How could you expect a team of dyed-in-the-wool bureaucrats, whose entire careers have been within government or quasi-government organisations, to suddenly transform into sharp commercial types? Think of a musicologist acting like a musician. Someone says you can’t use the same old method and expect a different result.
President Buhari says the Petroleum Industry Act exempts NNPC Limited from Treasury Single Account, Public Procurement Act and Fiscal Responsibility Act that requires government-owned enterprises to remit their “retained earnings” to the Federation Account, and obtain permission before they can spend their proceeds.
Yet NNPC Limited GMD Kyari is saying something contrary, suggesting that NNPC Limited is not going to be completely independent of a meddlesome Federal Government.
Kyari told a press conference the following: “We now have a smarter, more responsive and accountable company that must act within the premises of all the regulations that are applicable for private companies.”
Despite this posturing, Kyari then gave the following waffle of a dodgy answer on the matter of petrol subsidy: “Whatever is the decision and policy of the state, the NNPC is there to deliver commercial value to the customer at the price the state wants.”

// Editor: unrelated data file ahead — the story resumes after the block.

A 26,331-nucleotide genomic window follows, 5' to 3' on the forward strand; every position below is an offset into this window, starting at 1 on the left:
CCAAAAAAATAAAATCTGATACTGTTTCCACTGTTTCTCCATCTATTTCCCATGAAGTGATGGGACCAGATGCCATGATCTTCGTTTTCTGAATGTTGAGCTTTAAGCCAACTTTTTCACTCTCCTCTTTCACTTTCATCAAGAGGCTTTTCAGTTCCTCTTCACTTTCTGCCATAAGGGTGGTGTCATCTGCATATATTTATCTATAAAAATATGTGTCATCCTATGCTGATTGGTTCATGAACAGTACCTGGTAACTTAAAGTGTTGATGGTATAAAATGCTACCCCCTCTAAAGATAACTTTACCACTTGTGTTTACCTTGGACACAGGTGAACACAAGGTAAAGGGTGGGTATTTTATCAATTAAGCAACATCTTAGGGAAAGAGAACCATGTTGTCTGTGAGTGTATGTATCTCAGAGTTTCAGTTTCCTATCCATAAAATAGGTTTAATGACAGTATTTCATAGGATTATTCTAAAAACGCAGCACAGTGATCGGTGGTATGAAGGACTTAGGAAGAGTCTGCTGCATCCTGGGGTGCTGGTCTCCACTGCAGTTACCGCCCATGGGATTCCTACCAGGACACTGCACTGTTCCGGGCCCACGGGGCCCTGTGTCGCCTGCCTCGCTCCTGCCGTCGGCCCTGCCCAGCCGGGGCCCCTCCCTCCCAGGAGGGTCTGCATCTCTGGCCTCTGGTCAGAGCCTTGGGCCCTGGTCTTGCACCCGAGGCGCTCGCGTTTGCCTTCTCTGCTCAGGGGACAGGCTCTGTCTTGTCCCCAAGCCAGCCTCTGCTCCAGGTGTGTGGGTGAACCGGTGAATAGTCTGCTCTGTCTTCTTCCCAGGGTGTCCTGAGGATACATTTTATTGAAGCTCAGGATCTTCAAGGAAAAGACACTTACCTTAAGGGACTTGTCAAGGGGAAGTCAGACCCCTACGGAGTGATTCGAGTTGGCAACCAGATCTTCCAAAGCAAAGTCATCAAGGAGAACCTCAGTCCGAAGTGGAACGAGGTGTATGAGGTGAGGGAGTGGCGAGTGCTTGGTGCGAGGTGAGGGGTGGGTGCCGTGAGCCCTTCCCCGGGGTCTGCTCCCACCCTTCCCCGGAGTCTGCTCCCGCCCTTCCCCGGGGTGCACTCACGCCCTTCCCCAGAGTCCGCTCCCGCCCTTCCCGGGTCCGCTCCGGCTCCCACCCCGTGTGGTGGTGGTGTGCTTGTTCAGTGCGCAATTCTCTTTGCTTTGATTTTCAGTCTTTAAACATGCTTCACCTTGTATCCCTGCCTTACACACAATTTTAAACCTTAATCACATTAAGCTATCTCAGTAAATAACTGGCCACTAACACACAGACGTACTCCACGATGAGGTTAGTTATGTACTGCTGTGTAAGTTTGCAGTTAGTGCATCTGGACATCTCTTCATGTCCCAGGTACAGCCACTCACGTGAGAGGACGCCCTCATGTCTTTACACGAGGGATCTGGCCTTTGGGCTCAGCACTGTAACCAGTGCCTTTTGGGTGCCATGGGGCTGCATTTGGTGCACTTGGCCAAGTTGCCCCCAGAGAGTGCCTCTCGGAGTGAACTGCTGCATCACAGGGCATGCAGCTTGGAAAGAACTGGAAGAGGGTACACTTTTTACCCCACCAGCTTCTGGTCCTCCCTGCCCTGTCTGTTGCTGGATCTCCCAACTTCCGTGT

Section 6(1) of the Petroleum Act, which authorises the government to fix prices, by subsidy or taxation, says, “The Minister (of Petroleum Resources) may by order published in the Federal Gazette fix the prices at which petroleum products or any particular or classes thereof may be sold in Nigeria or in any part or parts thereof.”
If Kyari’s opaque answers, in the face of government’s clearly stated intention to interfere with the price of petroleum products, which the future NNPC Limited will produce, do not tell you that NNPC Limited is destined to run as a Not-For-Profit “commercial” company, nothing else will.
If the Federal Government really means business, it should not stop at ensuring that “(NNPC Limited) would be having systems, processes, lines of profitably and Accountability to stakeholders” by mid-2023. That won’t be enough.
NNPC Limited should be transformed into a public liability company by going into the stock exchange with an Initial Public Offer immediately. Why wait for 2023 before the Nigerian public can directly own the promise to deliver energy for today and tomorrow profitably?
The idle who hide in public corporations and government-owned enterprises should have no sinecure in a privatised, and commercially driven, NNPC Limited.